Monday, November 7, 2011

THAS: The Climax of 'Invaders from Mars'

Stills from the Climax Sequence of 'Invaders from Mars'

When it's not just spinning its eventually tiresome kid's-adventure wheels, Invaders from Mars is actually a spottily brilliant tonal creation, conceived by Hooper and Dan O'Bannon as an adolescent fever dream of alien invasion tropes, childhood paranoia, prepubescent role-play (dominant child to subservient school nurse?), and juvenile heroic fantasy. And just like in so many other Hooper films, so as to practically be his trademark, the climax is a feverish culmination of sorts of the tonal and thematic fabric, pushing the fact of Hooper's abstract proclivities in narrative, and how innate emotional and metaphorical goals, as well as structural heights and expressionistic, poetic peaks, are for him and his films.

The climax to Invaders from Mars is stupendous. Like The Mangler, it revels in its build-up and then pays off with an absolute symphony that is vividly, muscularly visualized, and joyous in their fulfillment of a climactic high. While The Mangler provides a virtuoso descent into hell, Invaders from Mars conflates with a countdown to detonation the winding down of a dream.

David and His Parents

David's fantasies come to a head - and the climax announces itself - with the reappearance (after noticeable absence) of the film's foremost boogeymen, the possessed parents.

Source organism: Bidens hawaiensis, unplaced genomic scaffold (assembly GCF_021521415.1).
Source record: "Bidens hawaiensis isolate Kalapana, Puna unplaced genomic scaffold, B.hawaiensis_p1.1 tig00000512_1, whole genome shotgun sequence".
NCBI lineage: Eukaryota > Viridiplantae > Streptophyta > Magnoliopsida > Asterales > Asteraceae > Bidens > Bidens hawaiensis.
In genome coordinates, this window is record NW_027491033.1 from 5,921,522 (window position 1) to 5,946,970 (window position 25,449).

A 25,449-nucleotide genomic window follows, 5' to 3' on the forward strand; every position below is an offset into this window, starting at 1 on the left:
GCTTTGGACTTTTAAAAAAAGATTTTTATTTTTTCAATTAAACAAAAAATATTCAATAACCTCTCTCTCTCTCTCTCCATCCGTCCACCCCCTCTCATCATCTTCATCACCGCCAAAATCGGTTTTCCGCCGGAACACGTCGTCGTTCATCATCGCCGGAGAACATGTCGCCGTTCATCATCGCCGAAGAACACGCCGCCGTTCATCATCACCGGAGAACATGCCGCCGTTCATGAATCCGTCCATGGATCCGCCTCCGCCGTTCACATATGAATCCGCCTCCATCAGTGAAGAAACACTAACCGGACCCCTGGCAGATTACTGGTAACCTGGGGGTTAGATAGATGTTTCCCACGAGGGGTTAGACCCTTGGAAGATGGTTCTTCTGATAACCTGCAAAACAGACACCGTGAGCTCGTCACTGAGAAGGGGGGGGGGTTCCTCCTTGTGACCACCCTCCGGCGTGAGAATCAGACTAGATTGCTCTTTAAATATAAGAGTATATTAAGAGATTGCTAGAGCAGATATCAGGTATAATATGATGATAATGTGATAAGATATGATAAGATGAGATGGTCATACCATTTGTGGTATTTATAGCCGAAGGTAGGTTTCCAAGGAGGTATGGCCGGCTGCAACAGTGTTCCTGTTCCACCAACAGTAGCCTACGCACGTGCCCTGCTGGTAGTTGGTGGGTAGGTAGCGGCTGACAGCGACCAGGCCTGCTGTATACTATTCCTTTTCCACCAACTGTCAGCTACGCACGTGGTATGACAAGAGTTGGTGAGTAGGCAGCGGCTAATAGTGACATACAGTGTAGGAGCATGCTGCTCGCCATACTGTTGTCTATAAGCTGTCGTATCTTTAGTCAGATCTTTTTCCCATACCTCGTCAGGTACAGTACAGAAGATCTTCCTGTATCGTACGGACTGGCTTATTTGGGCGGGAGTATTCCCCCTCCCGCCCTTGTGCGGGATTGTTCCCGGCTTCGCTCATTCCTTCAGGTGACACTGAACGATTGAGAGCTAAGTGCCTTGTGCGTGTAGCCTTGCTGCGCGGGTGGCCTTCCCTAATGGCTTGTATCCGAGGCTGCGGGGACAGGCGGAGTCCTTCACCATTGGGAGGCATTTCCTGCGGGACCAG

David, isolated (or preserved) by the frame from the chaos around him, is frozen from action for reasons nebulous and vast:

So the camera literally pans into David's headspace, revealing the parents as shadow figures in the recesses of his psyche:


Another prominent part of the flurry of elements that comprise the climax is the removal from David's side of Linda, the sympathetic school nurse who befriends and acts as companion to David throughout the film (played by Karen Black), and her persistent concern for the boy as she is dragged away, presented in a series of sonorous shots:

Linda's very final shot: a, for me, rather breathtaking, almost-poignant wide (and elevated) panning shot of her literally being pulled out from David's [imaginary] life. It is also the final shot for any of the military men. Thus, this grand shot is a highly effective curtain call for these two players in David's fantasy-world, and almost suggests (as the military men drag this single female presence away and away) a psychical packing away of the toy soldiers and odd Barbie doll back into the old toy chest:

(And so the film's resolution is now left to be only between David and his parents.)

The Impersonal Army Squadron

Another component, the rainbow-colored light show that emits from the rising spacecraft, and the bevy of soldier bodies that flit across it:

The Martian Comeuppance

Amidst all this, one single, solitary, rather arch return to the interior of the Martian spacecraft, where the Martian Brain has a hapless, pathetic-looking fit over its oncoming demise. This one shot being rather gratuitously and arbitrarily cut into the flurry of the climax, one can say it speaks to the activated mind of a story-telling child, frantically, shallowly, tying up loose ends of story as his imagination comes to its inevitable shutdown:

David and His Parents, Part 2

The ensuing chase.